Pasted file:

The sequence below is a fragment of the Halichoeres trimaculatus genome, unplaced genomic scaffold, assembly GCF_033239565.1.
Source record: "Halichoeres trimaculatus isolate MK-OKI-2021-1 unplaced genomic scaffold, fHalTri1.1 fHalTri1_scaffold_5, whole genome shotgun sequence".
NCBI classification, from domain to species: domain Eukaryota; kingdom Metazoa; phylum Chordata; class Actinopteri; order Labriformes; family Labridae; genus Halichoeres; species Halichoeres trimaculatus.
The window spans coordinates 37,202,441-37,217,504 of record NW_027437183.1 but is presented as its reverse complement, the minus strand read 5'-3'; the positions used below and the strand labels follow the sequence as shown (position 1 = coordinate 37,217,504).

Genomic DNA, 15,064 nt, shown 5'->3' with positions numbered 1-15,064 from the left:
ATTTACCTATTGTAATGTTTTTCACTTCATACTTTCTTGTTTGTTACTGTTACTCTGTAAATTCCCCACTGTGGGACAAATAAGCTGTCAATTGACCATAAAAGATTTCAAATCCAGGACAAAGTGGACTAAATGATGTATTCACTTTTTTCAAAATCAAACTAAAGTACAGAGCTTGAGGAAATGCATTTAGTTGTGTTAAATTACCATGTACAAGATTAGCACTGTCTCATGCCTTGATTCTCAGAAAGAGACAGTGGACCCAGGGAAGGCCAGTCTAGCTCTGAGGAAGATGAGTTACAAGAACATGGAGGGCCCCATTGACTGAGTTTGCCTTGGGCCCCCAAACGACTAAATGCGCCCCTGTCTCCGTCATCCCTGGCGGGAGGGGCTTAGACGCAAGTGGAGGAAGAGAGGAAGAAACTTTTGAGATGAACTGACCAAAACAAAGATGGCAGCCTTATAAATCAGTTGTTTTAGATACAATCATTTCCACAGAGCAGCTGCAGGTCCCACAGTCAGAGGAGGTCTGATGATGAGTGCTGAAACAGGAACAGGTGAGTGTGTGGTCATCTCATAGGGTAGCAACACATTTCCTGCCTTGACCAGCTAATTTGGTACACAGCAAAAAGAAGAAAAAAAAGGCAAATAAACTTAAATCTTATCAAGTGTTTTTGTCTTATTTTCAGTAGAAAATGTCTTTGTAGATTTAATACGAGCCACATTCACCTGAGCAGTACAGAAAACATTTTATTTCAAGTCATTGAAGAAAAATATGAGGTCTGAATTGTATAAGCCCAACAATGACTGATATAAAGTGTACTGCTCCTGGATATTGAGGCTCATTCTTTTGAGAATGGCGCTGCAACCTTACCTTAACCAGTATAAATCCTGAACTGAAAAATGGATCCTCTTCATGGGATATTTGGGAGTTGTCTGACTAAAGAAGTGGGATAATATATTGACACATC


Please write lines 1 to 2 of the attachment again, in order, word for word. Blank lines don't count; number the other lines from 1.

The sequence below is a fragment of the Halichoeres trimaculatus genome, unplaced genomic scaffold, assembly GCF_033239565.1.
Source record: "Halichoeres trimaculatus isolate MK-OKI-2021-1 unplaced genomic scaffold, fHalTri1.1 fHalTri1_scaffold_5, whole genome shotgun sequence".